Lead is a metal found in the environment. If a person is exposed to lead even in relatively small amounts, poisoning may occur.
What is going on in the body?
Lead is not natural within the body and is not required in the diet. Because of technology, however, lead exposure became increasingly common throughout the mid-20th century. Since the 1970s, lead has been removed from gasoline, from paint, and from other sources that can contaminate the environment.
However, sources such as discarded car batteries and paint in old houses still exist, and cause more damage to the body than people formerly realized. In addition, workers in various industries continue to be exposed to lead in the course of their jobs. Any of these exposures can lead to increased levels of lead in the body, cause harm in several ways.
What are the causes and risks of the condition?
A person can be exposed to lead from the following sources:
- leaded gasoline
- car exhaust
- paint made before 1978
- industrial lead exposure
- burning batteries
- poorly glazed ceramic objects, which may be used to store beverages
The people most commonly affected by lead poisoning are children. Children who live in old buildings with lead paint that is peeling or dissolving are at high risk. Lead dust or paint chips from lead paints may be breathed into the lungs or eaten.
Though quite rare today, severe lead poisoning can cause death. Other risks are the long-term damage lead poisoning may cause in the brain, nerves, and kidneys.
What can be done to prevent the condition?
The government has done the following to prevent lead poisoning:
- mandated use of unleaded gasoline
- mandated better car emission standards
- banned lead paint
Two measures have drastically reduced the number of cases of lead poisoning:
Avoiding exposure to lead is the most important prevention. People living in older buildings with peeling lead paint need to have their home or apartment repaired. People working in manufacturing should ask about possible lead exposure and follow published standards for the protection of workers. Batteries should not be burned.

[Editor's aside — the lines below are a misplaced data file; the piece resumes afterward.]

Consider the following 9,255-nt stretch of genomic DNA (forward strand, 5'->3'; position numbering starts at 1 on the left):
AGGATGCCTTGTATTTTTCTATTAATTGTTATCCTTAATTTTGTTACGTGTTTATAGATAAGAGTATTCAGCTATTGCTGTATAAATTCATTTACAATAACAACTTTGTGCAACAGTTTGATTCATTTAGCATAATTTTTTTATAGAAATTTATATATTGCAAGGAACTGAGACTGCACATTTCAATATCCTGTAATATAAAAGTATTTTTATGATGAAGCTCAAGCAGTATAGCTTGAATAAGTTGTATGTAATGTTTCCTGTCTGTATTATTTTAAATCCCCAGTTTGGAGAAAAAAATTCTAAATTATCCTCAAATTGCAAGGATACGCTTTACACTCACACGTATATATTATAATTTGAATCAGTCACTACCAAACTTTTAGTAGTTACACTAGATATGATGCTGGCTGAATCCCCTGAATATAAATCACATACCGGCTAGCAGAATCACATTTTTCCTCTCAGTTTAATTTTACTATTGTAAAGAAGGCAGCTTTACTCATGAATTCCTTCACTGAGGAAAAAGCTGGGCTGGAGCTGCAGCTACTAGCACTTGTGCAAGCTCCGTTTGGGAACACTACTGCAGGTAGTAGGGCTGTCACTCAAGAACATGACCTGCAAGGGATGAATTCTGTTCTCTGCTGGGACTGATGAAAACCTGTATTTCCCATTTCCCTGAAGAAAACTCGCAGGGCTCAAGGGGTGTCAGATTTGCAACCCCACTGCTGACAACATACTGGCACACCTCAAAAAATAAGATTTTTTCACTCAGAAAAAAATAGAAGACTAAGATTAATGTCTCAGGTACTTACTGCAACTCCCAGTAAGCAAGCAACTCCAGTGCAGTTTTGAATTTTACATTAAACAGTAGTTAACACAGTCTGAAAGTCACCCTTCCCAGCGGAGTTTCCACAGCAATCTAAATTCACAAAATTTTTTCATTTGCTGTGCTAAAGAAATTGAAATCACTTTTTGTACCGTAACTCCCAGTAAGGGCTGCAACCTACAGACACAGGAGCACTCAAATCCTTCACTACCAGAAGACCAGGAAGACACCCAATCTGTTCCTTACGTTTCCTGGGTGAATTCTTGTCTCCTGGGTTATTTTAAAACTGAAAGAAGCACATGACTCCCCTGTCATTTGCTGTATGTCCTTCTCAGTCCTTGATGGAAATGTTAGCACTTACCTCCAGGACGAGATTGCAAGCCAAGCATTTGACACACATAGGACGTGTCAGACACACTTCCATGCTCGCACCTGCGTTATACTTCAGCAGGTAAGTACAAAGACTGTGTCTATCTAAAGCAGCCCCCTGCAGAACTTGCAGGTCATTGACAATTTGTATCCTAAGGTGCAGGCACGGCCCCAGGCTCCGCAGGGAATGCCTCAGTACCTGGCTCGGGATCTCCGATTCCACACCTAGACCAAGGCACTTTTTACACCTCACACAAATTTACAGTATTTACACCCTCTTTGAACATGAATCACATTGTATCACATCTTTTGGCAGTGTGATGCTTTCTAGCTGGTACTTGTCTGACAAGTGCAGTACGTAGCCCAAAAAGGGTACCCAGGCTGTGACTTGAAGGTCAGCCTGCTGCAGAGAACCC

Testing to screen for lead poisoning is is second most important measure. Public health experts recommend a blood test to screen for lead poisoning in children living in environments where lead sources are likely to be found. A healthcare professional can determine whether testing is needed for an individual child. Testing is normally started between 6 and 12 months of age.
How is the condition diagnosed?
A careful history and physical exam may make a healthcare professional suspect lead poisoning. A blood test confirms the diagnosis by detecting the level of lead in the blood.
Long Term Effects
What are the long-term effects of the condition?
The most common long-term effect of lead poisoning is mild brain damage. This damage may be permanent and generally affects children, whose brains are still developing. Behavior problems, emotional problems, and lowered intelligence may all occur.
Kidney damage, nerve damage that may cause paralysis, and even death may also occur.
What are the risks to others?
Lead poisoning is not contagious and poses no risks to others.
What are the treatments for the condition?
The most important treatment is stopping the source of lead exposure. For more severe poisoning, medications may be needed to help remove lead from the body. Chelation is a procedure that helps bind the lead and remove it from the body. Life-threatening lead poisoning, which is rare, requires treatment in a hospital.
What are the side effects of the treatments?
Stopping lead exposure may involve major life changes and expense. For example, changing jobs, moving, or repairing the home or apartment may be needed.
All medications have side effects. The medications used to decrease lead in the body may cause allergic reactions and stomach upset. Other side effects depend on the specific medication used.
What happens after treatment for the condition?
If caught early and treated correctly, lead poisoning may require no further treatment. Continued monitoring is advised in all cases, however. If caught late or not treated, the lead poisoning may cause permanent body damage. This may require ongoing treatment, such as psychiatric care.
How is the condition monitored?
Repeat blood tests are used to follow the lead level until it is normal. Other monitoring depends on whether the body has been harmed in some way.
Harrison's Principles of Internal Medicine, 1998, Fauci et al.
Nelson Texbook of Pediatrics, 1996, Behrman et al.